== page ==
Big Tech censorship is out of control when the president of the United States can be kicked off Twitter with impunity, Facebook can remove an estimated 12 million posts expressing unapproved views on the Covid crisis, and Google can lead a Silicon Valley charge that silences an upstart rival like Parler for more than a month.
Politicians in Washington are wailing loud and long about Big Tech censorship, promising to rewrite Section 230 of the Communications Decency Act of 1996 that protects Big Tech against libel and slander litigation.
And maybe the politicians actually will someday get around to rewriting that section of the law that has granted Google, Twitter, Facebook and the rest of the Silicon Valley giants a monopoly so much more powerful than anything John D. Rockefeller ever enjoyed.
But Big Tech’s most immediate problem is what will happen if Mom and Dad wake up to the reality that Big Tech is inflicting some of the most damaging effects that could possibly happen to America’s young.
Two Republican members of the House of Representatives — Cathy McMorris Rodgers of Washington State and Bob Latta of Ohio — gave the Big Tech gurus a peek at what could lie ahead for them during Thursday’s joint meeting of two subcommittees of the House Energy and Commerce Committee.
Here’s how Rodgers put it in her opening statement:
“10 years ago when I joined Big Tech platforms I thought they would be a force for good. I thought they would help us build relationships and promote transparency in Congress.
“I can testify today, I was wrong. That is not what has transpired. You’ve broken my trust.
“Yes, because you’ve failed to promote the battle of ideas and free speech. Yes, because you censor political viewpoints you disagree with. Those polarizing actions matter for democracy.
“But, do you know what has convinced me Big Tech is a destructive force? It’s how you’ve abused your power to manipulate and harm our children.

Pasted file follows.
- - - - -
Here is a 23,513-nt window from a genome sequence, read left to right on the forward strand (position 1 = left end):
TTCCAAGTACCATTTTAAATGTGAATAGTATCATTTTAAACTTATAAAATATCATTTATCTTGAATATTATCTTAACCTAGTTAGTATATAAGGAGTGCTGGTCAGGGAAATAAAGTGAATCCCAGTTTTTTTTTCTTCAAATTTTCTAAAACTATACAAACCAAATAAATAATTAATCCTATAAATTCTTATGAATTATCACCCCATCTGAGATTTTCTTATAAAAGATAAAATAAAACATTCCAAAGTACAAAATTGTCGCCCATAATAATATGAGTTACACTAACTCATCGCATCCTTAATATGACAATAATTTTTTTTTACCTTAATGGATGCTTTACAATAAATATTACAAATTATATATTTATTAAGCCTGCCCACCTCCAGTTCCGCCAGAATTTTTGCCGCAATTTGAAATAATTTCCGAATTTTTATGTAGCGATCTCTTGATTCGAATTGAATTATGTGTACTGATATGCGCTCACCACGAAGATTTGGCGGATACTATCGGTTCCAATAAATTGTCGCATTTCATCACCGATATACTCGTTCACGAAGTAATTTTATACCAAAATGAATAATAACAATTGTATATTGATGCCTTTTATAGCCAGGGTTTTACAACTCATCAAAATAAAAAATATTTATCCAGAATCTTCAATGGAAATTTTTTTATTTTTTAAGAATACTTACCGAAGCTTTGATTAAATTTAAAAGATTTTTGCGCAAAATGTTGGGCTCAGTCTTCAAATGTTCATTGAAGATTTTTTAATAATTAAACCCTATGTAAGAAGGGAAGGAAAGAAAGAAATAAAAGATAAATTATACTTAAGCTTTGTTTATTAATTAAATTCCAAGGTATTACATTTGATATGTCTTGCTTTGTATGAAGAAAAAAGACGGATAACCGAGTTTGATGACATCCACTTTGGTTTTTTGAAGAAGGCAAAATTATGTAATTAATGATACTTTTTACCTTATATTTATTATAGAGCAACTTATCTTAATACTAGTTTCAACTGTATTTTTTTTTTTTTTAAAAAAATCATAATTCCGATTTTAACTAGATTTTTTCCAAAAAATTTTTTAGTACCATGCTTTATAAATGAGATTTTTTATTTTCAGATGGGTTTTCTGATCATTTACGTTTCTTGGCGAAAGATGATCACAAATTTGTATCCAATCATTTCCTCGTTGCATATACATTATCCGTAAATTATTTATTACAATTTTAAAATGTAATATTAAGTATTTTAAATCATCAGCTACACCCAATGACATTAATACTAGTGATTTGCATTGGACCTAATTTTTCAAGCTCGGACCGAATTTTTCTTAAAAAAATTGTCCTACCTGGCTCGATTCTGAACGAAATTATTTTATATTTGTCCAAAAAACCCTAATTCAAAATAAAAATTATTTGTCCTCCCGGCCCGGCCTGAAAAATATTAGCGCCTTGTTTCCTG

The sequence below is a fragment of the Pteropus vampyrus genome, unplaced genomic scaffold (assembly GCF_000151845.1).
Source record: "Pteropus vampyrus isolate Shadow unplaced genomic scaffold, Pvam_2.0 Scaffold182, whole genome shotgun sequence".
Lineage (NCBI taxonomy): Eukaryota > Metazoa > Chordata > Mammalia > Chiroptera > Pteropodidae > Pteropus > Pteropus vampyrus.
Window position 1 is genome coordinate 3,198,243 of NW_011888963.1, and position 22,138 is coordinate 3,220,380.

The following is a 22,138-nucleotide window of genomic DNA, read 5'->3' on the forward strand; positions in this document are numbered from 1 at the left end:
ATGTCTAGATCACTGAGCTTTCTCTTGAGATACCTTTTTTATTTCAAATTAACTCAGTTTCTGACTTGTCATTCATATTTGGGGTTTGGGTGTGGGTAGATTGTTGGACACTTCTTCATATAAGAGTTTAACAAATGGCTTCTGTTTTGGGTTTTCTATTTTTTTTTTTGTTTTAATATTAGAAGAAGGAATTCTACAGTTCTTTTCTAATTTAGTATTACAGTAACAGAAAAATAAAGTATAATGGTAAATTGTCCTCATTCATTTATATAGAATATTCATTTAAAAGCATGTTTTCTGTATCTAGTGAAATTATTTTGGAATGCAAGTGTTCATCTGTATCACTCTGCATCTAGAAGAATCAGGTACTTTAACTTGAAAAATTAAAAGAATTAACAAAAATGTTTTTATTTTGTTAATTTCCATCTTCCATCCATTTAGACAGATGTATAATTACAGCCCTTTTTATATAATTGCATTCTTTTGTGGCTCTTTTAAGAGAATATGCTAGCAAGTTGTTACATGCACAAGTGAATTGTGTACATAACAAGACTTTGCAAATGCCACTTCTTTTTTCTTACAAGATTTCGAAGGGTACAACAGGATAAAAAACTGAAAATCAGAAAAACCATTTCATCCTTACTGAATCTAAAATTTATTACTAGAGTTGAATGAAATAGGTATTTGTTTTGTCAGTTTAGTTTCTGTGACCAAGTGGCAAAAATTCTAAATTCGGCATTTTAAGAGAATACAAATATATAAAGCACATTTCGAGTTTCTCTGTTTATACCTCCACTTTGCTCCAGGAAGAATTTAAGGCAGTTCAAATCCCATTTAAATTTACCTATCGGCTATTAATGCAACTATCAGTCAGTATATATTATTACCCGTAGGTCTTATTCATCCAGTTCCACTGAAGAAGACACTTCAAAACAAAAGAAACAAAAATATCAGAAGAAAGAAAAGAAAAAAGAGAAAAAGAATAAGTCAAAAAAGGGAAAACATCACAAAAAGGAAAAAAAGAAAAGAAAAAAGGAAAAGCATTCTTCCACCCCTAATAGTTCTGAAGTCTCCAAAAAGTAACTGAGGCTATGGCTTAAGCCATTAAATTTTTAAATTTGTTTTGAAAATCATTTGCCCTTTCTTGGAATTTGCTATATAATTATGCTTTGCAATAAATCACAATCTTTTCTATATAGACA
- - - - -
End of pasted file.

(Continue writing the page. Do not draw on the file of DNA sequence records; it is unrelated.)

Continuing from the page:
“Your platforms are my biggest fear as a parent. I’m a mom of three school-aged kids. My husband and I are fighting the Big Tech battles in our household every day. It’s a battle for their development, a battle for their mental health, and ultimately, a battle for their safety.”
It’s one thing for senators and representatives to be threatening to rewrite laws and force career bureaucrats to revise regulations in ways that could, eventually, create problems for Big Tech.
Changing laws and regulations takes time, lots of it. More than a few politicians can also be bought … excuse me … influenced by campaign contributions, lucrative speech honorariums, clever lobbyists.
But those things don’t mean much to Mom and Dad, especially when they can see right before their eyes the horrendous damage that is being wrought on their kids by Big Tech. And Mom and Dad have the power to act right now to protect their kids against Big Tech.
Latta knows this, too. Here’s how he put it when it came his turn to speak at the joint subcommittee hearing:
“While the little brother problem of censorship is frightening enough, other serious harms are occurring on these platforms that affect ordinary Americans.
“Young American children and teenagers are addicted, actually addicted, to their devices and social media. This problem has been exacerbated by the pandemic and will only get worse if children continue to be separated from their peers and cannot learn from their teachers in a classroom.
“Your platforms are purposely designed to keep our children hooked to their screens. The use of social media has been linked to increased rates of depression, mental illness, cyberbullying, and suicide among America’s youth. Illegal drugs continue to be sold online despite your previous commitments to solve these issues … Serious problems continue to persist, and I wonder how much you are truly dedicating to combatting these actions.”
What’s becoming increasingly clear to Rodgers and millions of other Americans is that Big Tech’s actions in recent years make it clear the answer to Latta’s question is: They aren’t dedicated to combatting the problems they create.
Rodgers told the hearing of conversations she keeps having with worried parents:
“A day doesn’t go by that I don’t talk to friends and other parents who tell me their 14-year-old is depressed. She used to love soccer. Now, they can’t get her to do anything. She never gets off her device or leaves her room.
“I think about a mom who told me she can’t leave her daughter alone EVER because she harms herself. Or the family who is recovering from almost losing their daughter to a predator she met online.
“These stories are not unique to me or Eastern Washington. I recently heard of a young college student who has lost nine friends to suicide. This is unimaginable.”
Rodgers is the ranking Republican on the energy and commerce committee, while Latta is the top GOPer on the panel’s key subcommittee for Big Tech regulatory issues.
Talking about rewriting Section 230 is important, but bringing the issue of Big Tech home in the most personal way possible for millions of American parents is far more likely to create a future that Big Tech Robber Barrons will find unimaginable.
Mark Tapscott is an award-winning investigative journalist who covers Congress for The Epoch Times, and is founder and editor of HillFaith, an apologetics ministry sharing the Gospel of Jesus Christ with congressional aides on Capitol Hill.